Another former prosecutor fired by Philadelphia District Attorney Larry Krasner during his first month in office has sued him and the city for age discrimination.

Michelle Seidner, most recently an assistant district attorney in the DA’s Office’s Economic and Cyber Crime Unit, contends in her federal lawsuit filed Friday that after more than 34 years and “stellar performance,” she was fired in January 2018 “without any explanation or advance warning” because of her age. She was 60 at the time.

Seidner could not be reached for comment Monday. Her lawyer, Kevin Console, did not return a request for comment.

Jane Roh, Krasner’s spokesperson, and Andrew Richman, chief of staff in the city’s Law Department, both declined to comment Monday on Seidner’s lawsuit.

The lawsuit follows two similar suits filed against Krasner over the summer. On Sept. 5, former homicide prosecutors Carlos Vega and Joseph Whitehead Jr. filed a suit alleging they were fired in January 2018 because of their age. Vega was 61 at the time, Whitehead 64.

And on July 19, Tami Levin, who had directed the office’s Victim Witness Services Unit, alleged in a lawsuit that she was fired in January 2018 at age 51 because of her race and age. Levin, who is white, was replaced by Movita Johnson-Harrell, who is black and also was 51 then. Johnson-Harrell has since resigned and is now a state representative.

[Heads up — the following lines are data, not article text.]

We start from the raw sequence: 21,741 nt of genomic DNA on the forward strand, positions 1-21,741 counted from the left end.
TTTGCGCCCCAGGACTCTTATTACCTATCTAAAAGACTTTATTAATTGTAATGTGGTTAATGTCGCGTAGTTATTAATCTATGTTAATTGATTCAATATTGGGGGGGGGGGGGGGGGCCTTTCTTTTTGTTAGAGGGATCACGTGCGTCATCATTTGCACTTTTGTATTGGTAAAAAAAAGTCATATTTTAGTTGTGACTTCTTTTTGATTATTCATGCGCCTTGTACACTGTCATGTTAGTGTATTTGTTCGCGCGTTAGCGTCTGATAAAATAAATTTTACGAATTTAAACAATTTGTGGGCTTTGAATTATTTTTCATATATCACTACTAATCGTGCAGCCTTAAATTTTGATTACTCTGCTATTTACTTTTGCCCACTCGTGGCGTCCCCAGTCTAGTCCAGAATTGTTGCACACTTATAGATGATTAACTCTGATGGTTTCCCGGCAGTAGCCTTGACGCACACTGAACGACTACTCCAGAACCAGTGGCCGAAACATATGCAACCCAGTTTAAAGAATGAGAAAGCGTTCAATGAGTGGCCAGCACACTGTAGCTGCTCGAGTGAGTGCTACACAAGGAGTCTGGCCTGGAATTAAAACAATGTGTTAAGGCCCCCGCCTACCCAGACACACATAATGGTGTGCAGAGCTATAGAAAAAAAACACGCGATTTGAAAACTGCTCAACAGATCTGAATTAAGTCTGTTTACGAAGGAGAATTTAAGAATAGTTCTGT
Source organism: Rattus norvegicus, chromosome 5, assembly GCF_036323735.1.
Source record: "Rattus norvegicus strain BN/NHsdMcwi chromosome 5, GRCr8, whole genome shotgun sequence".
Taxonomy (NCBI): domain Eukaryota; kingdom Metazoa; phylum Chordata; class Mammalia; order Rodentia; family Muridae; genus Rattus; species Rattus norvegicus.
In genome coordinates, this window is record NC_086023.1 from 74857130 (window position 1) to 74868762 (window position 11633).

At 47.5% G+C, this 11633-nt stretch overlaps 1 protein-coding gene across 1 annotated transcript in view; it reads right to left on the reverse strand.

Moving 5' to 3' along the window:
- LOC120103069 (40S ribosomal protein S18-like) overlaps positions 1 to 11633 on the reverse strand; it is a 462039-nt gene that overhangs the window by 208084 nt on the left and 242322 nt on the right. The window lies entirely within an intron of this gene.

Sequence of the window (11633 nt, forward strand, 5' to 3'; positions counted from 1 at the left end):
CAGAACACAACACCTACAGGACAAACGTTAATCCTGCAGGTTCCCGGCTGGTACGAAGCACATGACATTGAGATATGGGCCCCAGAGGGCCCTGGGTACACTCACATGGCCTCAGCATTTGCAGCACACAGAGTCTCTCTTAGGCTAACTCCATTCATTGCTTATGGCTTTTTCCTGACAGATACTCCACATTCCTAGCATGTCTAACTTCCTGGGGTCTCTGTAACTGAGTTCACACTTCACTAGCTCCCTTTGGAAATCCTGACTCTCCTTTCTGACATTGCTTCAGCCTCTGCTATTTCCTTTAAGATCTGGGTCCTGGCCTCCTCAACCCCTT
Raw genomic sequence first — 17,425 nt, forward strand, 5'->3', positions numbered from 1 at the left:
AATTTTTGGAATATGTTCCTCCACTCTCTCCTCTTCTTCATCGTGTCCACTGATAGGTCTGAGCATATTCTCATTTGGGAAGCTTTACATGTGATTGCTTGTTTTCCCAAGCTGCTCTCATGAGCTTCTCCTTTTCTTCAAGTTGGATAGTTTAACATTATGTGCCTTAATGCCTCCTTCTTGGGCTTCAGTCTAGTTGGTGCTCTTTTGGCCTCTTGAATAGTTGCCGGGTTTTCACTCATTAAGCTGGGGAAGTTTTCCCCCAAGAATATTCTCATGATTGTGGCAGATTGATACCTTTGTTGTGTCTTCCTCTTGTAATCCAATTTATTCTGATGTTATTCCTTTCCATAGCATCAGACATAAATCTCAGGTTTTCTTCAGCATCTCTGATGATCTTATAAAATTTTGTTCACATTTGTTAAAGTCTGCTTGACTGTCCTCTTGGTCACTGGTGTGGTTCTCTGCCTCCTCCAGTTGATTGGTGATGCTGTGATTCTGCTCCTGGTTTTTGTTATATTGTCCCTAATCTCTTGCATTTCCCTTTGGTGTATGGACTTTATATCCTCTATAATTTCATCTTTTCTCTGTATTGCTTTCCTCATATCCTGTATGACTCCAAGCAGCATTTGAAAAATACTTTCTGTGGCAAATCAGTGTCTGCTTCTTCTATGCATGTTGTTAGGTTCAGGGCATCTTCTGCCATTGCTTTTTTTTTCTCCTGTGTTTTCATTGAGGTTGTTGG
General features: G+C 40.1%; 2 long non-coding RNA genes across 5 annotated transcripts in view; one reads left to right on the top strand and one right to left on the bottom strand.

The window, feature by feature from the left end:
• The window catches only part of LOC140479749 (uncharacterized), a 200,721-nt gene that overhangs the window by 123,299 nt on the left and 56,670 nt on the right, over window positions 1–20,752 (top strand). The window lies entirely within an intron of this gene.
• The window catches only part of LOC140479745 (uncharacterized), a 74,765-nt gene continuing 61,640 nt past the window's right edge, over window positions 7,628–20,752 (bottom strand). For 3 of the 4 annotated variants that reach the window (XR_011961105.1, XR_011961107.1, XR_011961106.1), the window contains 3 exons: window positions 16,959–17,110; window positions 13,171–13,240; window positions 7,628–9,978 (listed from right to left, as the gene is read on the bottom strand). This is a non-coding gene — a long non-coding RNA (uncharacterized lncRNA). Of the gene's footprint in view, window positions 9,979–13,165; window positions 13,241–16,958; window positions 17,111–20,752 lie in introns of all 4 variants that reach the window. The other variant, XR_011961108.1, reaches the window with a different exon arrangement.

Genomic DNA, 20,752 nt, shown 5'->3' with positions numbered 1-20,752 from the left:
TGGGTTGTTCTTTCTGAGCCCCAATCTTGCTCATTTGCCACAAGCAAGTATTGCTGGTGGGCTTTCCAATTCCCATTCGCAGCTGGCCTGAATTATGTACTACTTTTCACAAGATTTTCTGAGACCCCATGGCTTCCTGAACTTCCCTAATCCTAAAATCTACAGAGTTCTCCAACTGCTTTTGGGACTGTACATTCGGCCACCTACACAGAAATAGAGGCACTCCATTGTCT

In response to Levin’s lawsuit, the city’s Law Department agreed in a court filing Monday that Levin was given no reason for her termination, but said the city and Krasner “strictly deny that they or any of their employees or representatives engaged in any discriminatory, retaliatory, or otherwise inappropriate actions.”

Levin’s lawsuit was filed by the same Center City firm, Console Mattiacci Law, that represents Seidner.

According to Seidner’s lawsuit, she received a letter Jan. 5, 2018, notifying her that if she did not retire or resign within three days, her employment would be terminated Jan. 12. She was fired on that date, the suit says.

Seidner’s suit contends that the office retained two other assistant district attorneys in the same unit who were younger and less experienced, and that after her termination the office “hired and/or promoted a considerable number of substantially younger and less qualified” prosecutors.

Seidner is seeking compensatory damages including for lost earnings; punitive damages; and any other relief that the court may deem appropriate.